Jonny Gomes has played for five teams in his major league career, and his numbers at the plate have never really been spectacular, especially for an outfielder. So what business did the Red Sox have giving the 32-year-old two years and $10 million?
It's one of the luxuries that the Red Sox have being a big market team - sure, when it comes down to it, the Yankees can outspend us, but not many other teams can (though I'm still thanking the Dodgers for picking up the tab for Carl Crawford, Josh Beckett, and Adrian Gonzalez). It means that the Red Sox can overpay for that dirtiest of baseball words: intangibles.
No, I'm not talking about Derek Jeter and his "calm eyes" or whatever weird, fawning description Joe Buck has for him these days (Captain DL?), but rather about things like good positioning, and being a positive presence in the clubhouse. Particularly last season, the Red Sox had trouble with the mood in the clubhouse - to be sure, they didn't have the best manager to handle that kind of issue, but the result was the same: poor performance, bad moods, and surly interviews with the press.
Enter 2013 and Jonny Gomes. Gomes has struggled at the plate to start the season, but he hasn't let it get to him, being unfailingly upbeat in the dugout and with reporters. When asked about his contributions to the team so far this season, Gomes emphasized defense: "There's two L's in this game. There's leather and lumber. Hopefully you can try and bring both every day. But you definitely have to leave the yard with at least bringing one."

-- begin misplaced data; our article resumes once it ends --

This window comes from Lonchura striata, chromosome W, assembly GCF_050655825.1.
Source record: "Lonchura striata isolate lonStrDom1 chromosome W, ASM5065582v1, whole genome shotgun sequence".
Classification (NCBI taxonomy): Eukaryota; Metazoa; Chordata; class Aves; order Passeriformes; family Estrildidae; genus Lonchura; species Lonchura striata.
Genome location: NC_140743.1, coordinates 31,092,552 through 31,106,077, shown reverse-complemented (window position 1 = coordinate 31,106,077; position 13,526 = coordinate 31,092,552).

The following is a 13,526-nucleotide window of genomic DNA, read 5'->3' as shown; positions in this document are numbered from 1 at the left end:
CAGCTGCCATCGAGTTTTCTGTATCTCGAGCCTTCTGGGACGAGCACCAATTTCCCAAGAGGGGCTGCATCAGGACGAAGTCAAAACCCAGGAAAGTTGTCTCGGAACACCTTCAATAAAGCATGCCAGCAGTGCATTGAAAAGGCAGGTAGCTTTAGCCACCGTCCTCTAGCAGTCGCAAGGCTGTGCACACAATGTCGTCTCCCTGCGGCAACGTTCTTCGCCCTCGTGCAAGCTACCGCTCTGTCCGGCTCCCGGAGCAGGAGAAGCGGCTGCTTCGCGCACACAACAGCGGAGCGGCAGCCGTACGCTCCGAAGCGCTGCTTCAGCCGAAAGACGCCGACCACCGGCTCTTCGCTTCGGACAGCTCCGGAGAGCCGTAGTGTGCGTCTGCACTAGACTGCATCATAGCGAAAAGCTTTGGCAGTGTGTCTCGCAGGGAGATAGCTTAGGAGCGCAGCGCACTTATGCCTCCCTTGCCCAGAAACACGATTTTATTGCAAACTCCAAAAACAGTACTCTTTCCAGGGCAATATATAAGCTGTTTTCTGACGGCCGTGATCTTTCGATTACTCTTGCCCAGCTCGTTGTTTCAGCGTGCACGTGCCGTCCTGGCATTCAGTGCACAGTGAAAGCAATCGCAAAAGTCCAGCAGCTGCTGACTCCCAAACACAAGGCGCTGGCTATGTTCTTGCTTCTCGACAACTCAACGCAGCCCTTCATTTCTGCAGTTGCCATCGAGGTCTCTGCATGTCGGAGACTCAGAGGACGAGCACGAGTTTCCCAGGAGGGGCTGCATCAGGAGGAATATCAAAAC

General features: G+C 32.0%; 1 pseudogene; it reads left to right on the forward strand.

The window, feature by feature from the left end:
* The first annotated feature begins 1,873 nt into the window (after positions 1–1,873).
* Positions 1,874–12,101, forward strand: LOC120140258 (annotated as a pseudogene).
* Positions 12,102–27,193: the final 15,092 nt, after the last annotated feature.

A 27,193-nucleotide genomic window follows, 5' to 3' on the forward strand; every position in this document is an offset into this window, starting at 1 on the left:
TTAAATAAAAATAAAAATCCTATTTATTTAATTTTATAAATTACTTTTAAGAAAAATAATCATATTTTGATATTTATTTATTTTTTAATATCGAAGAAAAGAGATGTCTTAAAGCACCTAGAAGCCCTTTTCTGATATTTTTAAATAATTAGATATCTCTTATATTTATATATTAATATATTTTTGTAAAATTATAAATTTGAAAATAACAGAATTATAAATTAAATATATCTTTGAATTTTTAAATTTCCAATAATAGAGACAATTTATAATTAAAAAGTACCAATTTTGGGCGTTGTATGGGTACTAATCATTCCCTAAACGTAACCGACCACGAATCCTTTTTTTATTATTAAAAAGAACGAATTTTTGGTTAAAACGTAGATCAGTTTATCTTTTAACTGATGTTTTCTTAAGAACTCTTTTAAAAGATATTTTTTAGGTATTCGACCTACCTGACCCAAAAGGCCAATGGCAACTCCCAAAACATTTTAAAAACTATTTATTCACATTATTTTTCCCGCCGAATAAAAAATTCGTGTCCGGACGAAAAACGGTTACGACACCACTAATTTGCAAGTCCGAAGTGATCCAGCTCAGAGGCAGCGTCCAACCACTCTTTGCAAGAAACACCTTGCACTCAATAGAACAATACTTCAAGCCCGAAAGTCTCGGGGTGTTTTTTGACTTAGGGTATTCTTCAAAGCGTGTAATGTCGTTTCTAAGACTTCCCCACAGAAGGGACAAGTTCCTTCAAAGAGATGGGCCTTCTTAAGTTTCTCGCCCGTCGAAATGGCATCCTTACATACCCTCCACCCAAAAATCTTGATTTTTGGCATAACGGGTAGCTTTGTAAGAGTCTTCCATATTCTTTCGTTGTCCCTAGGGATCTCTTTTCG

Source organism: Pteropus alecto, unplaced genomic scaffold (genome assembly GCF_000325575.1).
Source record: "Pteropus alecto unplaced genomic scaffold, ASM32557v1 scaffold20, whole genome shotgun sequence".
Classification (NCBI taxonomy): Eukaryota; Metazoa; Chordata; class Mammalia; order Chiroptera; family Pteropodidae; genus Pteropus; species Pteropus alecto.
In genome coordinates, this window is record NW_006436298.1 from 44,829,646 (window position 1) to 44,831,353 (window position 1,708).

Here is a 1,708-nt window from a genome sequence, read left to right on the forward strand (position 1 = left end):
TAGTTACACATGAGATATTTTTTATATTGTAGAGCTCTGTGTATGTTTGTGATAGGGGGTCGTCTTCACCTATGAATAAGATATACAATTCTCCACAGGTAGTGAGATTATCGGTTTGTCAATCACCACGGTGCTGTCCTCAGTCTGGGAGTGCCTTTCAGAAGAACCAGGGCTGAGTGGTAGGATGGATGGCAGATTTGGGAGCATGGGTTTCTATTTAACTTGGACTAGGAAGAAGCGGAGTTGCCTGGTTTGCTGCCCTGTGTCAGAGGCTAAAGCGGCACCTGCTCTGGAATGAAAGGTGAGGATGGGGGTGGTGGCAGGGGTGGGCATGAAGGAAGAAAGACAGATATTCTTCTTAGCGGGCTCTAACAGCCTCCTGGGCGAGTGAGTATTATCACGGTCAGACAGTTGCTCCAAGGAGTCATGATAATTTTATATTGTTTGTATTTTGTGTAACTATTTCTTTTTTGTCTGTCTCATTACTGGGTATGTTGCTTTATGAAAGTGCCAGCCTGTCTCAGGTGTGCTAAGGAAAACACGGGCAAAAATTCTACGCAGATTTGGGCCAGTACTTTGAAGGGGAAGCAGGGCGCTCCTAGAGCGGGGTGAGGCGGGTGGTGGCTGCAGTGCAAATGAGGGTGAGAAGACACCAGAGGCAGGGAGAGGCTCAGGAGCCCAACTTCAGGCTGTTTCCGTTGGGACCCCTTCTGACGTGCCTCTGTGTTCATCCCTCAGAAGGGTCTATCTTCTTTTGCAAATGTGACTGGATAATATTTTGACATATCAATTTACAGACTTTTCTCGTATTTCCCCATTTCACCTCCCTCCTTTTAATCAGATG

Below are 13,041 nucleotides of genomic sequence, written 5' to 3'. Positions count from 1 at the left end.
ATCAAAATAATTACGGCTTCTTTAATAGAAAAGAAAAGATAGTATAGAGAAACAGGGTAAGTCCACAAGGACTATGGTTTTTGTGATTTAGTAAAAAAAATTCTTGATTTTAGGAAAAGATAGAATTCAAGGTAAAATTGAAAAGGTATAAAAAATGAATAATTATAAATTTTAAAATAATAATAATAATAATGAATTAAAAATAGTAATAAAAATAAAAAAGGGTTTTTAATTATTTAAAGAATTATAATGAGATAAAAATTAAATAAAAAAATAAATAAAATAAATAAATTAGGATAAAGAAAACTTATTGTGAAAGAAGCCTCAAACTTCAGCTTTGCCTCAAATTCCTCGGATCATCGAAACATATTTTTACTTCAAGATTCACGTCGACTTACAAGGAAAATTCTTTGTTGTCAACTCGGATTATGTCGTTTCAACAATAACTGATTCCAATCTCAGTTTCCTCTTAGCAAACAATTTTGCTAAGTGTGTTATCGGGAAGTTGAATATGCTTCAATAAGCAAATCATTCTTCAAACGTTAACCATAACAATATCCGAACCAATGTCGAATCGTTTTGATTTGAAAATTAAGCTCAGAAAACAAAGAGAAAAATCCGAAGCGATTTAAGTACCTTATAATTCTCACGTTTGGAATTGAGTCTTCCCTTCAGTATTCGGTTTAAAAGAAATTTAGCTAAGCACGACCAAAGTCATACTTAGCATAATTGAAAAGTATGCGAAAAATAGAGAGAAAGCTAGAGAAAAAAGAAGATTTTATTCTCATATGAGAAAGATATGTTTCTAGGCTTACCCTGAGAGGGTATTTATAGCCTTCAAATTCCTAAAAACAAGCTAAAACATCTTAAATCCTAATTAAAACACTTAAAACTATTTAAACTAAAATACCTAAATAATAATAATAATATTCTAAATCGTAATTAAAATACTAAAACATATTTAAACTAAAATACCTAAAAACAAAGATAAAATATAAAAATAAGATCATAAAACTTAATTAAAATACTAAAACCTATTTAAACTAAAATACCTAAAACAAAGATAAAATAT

When specifically prompted to talk about his own struggles at the plate (Gomes is hitting just .189 this season with a single RBI and no home runs), he shrugged it off: "When the team’s winning, no one is in a slump. No one at all. I don’t consider myself in a slump. I just haven’t started yet."
That kind of hopeful attitude is just the kind of thing that young, slumping players like Will Middlebrooks need to see from the veterans in their midst. The Red Sox certainly overpaid for Gomes - being a good role model while hitting below the Mendoza Line isn't worth $5 million a season, even if you spend all 162 games making your teammates laugh in the clubhouse and charming the press. But the Red Sox CAN overpay Jonny Gomes, without affecting their financial ability to after other pieces they need - we get to have our cake, and eat it too.